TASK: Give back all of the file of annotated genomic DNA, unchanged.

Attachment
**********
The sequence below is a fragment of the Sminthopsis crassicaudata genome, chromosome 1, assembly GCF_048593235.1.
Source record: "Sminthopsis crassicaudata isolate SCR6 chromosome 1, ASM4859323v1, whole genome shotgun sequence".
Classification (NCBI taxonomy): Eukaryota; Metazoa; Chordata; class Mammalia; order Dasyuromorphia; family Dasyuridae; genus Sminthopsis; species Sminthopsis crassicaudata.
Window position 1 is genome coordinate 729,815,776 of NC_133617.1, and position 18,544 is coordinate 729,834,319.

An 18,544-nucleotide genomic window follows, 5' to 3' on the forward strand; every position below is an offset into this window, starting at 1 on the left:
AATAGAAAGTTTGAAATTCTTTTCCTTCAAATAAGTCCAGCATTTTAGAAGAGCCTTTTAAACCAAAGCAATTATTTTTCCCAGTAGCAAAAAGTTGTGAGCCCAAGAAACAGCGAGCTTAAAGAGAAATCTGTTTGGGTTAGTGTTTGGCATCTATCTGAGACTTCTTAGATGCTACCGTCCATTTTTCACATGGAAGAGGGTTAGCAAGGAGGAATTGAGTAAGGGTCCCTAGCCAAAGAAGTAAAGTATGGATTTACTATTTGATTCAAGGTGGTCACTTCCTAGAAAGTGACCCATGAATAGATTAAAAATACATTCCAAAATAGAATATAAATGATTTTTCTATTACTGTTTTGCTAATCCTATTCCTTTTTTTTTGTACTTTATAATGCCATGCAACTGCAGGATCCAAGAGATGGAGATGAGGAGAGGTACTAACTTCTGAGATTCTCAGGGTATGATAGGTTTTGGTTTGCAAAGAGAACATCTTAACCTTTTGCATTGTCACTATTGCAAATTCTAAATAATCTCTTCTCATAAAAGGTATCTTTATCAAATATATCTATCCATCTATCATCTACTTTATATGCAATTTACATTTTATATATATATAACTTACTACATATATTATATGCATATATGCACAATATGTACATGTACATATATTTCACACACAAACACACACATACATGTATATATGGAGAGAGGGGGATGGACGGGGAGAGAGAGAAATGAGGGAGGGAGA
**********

The sequence below is a fragment of the Sminthopsis crassicaudata genome, chromosome 1, assembly GCF_048593235.1.
Source record: "Sminthopsis crassicaudata isolate SCR6 chromosome 1, ASM4859323v1, whole genome shotgun sequence".
Classification (NCBI taxonomy): Eukaryota; Metazoa; Chordata; class Mammalia; order Dasyuromorphia; family Dasyuridae; genus Sminthopsis; species Sminthopsis crassicaudata.
Window position 1 is genome coordinate 729,815,776 of NC_133617.1, and position 18,544 is coordinate 729,834,319.

An 18,544-nucleotide genomic window follows, 5' to 3' on the forward strand; every position below is an offset into this window, starting at 1 on the left:
AATAGAAAGTTTGAAATTCTTTTCCTTCAAATAAGTCCAGCATTTTAGAAGAGCCTTTTAAACCAAAGCAATTATTTTTCCCAGTAGCAAAAAGTTGTGAGCCCAAGAAACAGCGAGCTTAAAGAGAAATCTGTTTGGGTTAGTGTTTGGCATCTATCTGAGACTTCTTAGATGCTACCGTCCATTTTTCACATGGAAGAGGGTTAGCAAGGAGGAATTGAGTAAGGGTCCCTAGCCAAAGAAGTAAAGTATGGATTTACTATTTGATTCAAGGTGGTCACTTCCTAGAAAGTGACCCATGAATAGATTAAAAATACATTCCAAAATAGAATATAAATGATTTTTCTATTACTGTTTTGCTAATCCTATTCCTTTTTTTTTGTACTTTATAATGCCATGCAACTGCAGGATCCAAGAGATGGAGATGAGGAGAGGTACTAACTTCTGAGATTCTCAGGGTATGATAGGTTTTGGTTTGCAAAGAGAACATCTTAACCTTTTGCATTGTCACTATTGCAAATTCTAAATAATCTCTTCTCATAAAAGGTATCTTTATCAAATATATCTATCCATCTATCATCTACTTTATATGCAATTTACATTTTATATATATATAACTTACTACATATATTATATGCATATATGCACAATATGTACATGTACATATATTTCACACACAAACACACACATACATGTATATATGGAGAGAGGGGGATGGACGGGGAGAGAGAGAAATGAGGGAGGGAGA